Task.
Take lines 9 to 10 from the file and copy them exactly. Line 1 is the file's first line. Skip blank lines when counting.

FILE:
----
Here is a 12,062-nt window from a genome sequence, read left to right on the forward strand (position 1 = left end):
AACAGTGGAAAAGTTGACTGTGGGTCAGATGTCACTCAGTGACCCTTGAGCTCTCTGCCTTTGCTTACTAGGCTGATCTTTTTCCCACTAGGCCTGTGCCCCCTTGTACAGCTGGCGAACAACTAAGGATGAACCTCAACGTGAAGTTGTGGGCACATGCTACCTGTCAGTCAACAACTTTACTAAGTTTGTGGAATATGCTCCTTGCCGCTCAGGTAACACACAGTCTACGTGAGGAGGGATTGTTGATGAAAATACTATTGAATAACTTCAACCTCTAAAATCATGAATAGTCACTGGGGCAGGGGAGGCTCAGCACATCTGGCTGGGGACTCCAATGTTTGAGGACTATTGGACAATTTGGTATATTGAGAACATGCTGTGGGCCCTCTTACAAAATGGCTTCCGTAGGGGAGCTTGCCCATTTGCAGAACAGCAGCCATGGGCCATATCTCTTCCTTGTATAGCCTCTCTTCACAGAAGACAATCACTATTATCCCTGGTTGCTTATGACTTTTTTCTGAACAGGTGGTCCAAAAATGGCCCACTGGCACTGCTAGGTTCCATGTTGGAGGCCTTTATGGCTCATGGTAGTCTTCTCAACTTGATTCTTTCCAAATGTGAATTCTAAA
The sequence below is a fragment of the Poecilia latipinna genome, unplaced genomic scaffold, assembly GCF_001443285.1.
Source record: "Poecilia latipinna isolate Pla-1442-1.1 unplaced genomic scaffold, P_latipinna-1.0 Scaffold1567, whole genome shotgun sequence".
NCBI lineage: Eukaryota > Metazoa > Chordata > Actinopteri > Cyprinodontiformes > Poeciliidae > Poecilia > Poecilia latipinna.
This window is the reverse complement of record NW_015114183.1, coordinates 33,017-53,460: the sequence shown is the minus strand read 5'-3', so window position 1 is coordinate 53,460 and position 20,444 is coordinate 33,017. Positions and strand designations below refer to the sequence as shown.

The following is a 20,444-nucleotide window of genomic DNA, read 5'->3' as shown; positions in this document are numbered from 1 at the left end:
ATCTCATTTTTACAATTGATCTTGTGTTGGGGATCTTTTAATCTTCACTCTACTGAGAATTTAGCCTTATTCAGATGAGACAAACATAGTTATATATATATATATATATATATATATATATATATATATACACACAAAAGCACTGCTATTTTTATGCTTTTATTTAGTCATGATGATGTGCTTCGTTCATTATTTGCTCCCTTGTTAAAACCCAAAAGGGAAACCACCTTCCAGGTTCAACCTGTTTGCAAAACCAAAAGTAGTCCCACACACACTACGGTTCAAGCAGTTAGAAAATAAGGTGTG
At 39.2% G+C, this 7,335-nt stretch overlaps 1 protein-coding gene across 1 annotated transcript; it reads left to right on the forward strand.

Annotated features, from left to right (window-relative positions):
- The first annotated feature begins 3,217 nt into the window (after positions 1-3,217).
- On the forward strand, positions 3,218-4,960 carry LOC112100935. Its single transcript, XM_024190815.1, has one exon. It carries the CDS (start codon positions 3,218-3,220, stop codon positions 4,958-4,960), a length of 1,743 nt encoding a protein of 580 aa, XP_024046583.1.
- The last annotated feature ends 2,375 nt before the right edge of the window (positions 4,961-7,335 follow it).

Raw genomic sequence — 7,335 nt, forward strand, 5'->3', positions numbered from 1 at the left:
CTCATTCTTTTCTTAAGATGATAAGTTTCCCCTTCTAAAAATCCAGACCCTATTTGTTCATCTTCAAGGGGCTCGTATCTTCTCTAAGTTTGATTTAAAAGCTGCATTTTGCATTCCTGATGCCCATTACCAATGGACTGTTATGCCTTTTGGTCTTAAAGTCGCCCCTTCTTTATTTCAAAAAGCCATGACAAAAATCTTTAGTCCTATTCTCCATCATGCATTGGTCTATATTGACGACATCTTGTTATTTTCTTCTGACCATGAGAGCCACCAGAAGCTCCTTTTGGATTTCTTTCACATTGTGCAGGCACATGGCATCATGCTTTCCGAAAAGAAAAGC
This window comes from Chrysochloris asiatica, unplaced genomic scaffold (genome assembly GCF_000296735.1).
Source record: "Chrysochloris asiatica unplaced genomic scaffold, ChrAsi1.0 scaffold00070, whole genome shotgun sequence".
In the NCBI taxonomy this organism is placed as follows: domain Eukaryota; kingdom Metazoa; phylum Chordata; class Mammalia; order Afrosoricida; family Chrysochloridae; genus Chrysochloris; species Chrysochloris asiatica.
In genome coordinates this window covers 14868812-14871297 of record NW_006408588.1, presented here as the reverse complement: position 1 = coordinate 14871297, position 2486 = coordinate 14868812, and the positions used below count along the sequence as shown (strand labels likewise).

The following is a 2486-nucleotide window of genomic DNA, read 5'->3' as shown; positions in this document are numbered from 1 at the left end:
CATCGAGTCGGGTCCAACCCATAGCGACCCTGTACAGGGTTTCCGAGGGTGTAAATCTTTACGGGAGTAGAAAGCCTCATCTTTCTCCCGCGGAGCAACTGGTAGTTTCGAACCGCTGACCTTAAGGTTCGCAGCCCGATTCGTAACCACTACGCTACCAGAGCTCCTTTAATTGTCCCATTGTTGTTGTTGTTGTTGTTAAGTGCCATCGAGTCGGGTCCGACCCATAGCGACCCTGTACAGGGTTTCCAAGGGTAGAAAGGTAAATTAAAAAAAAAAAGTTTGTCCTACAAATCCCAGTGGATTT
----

At 39.2% G+C, this 7,335-nt stretch overlaps 1 protein-coding gene across 1 annotated transcript; it reads left to right on the forward strand.

Annotated features, from left to right (window-relative positions):